Cabrini’s tuition rises above national average

By Melissa Steven
November 4, 2005

Jerry Zurek

Cabrini’s tuition and fees has gone up more over the past five years than the average of private four-year colleges. Cabrini has gone up 32.7 percent whereas the national private college average has gone up 22.2 percent.

The College Board released its annual tuition survey on Tuesday, Oct. 17, which said that the costs for a private four year private college this year is $21, 235, including fees. Last year the average cost was $20, 045. Once again, the average cost of tuition grew higher than the rate of inflation this year.

In 2001, Cabrini’s tuition was $18,090 when the national average was $17,377. Since then Cabrini’s tuition has risen at a steeper level than the national average.

Cabrini’s tuition with fees, for this current year is $24,000 and last year it was $22,250. That is a 7.8 percent increase. The national average from last year was only a 5.9 percent increase.

The report also said that there is considerable variation across institutions and among states and by region. Also, many students pay less than the published price

According to the College Board’s report, Trends in College Pricing, the average student at a private four-year college receives about $9,600 of aid in the form of grants and tax benefits. Then they are left to pay the remaining balance of about $11,635, not including room and board.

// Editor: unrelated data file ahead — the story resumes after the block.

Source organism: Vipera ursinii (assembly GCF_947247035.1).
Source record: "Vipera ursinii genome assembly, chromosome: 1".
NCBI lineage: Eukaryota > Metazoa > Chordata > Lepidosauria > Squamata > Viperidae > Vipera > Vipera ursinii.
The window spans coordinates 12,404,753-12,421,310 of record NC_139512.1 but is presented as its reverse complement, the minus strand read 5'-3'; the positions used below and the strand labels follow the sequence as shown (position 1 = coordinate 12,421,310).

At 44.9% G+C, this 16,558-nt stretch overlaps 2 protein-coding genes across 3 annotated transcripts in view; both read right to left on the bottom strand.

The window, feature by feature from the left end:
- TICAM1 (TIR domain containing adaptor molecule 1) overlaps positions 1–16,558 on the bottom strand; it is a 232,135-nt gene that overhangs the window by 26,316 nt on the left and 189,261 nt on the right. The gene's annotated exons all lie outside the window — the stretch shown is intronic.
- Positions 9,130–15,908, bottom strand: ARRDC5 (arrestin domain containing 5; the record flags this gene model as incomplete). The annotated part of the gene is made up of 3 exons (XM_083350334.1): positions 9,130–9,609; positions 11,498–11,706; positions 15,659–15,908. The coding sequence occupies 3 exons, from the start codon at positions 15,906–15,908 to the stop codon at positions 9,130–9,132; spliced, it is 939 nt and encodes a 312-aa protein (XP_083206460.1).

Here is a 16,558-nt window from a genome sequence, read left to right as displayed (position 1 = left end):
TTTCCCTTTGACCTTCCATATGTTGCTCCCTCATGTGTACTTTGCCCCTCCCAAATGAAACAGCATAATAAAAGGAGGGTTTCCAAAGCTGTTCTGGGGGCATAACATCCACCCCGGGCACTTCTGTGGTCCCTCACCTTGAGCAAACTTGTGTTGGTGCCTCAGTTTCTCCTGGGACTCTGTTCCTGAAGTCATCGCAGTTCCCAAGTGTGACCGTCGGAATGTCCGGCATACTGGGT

A big growth that was seen in the report last year was students getting aid in the form of private student loans. Also, the number of Pell Grants dropped. They only increased 3 percent from 2004 to 2005, while in the past three years it had increased on an average annual rate of about 8 percent.

According to the Chronicle of Higher Education, students took out $14 billion in private loans, which is a 33 percent increase from last year and the highest percentage growth for any type of student aid that year.

Why does college tuition go up so much? The New York Times reported that the president of the National Center for Public Policy and Higher Education, Patrick M. Callan, said, “There’s a belief that high cost equals high quality.Most of them [students] want to go to college, and so it’s a seller’s market. Universities raise tuition because they can.”

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Posted to the web by Shane Evans

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Melissa Steven

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